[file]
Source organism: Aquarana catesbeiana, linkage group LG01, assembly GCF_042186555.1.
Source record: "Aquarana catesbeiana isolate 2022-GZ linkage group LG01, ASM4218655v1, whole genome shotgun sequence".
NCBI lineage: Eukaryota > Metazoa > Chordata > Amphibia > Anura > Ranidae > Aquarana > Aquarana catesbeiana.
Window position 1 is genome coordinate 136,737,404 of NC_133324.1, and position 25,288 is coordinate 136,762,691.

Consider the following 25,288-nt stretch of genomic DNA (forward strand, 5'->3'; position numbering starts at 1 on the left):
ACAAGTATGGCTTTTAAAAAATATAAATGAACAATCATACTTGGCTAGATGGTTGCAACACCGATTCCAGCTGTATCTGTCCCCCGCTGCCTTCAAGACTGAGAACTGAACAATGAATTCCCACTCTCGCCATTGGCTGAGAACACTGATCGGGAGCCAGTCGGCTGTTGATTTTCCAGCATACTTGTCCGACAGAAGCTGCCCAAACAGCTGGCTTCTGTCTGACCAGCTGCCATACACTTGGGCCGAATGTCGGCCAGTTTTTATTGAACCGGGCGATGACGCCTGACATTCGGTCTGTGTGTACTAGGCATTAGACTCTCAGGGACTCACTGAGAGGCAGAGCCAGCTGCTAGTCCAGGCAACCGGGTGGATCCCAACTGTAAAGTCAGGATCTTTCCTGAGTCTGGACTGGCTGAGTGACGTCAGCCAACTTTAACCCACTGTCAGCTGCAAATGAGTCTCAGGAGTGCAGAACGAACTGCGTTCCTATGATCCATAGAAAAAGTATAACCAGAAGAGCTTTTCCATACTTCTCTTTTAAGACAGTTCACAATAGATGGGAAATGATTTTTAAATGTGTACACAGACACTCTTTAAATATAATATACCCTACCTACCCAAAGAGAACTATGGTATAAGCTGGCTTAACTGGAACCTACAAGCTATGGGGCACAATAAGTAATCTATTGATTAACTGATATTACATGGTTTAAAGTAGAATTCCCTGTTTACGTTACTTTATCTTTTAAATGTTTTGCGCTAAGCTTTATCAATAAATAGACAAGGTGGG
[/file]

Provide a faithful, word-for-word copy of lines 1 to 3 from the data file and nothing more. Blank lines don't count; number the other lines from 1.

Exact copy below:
Source organism: Aquarana catesbeiana, linkage group LG01, assembly GCF_042186555.1.
Source record: "Aquarana catesbeiana isolate 2022-GZ linkage group LG01, ASM4218655v1, whole genome shotgun sequence".
NCBI lineage: Eukaryota > Metazoa > Chordata > Amphibia > Anura > Ranidae > Aquarana > Aquarana catesbeiana.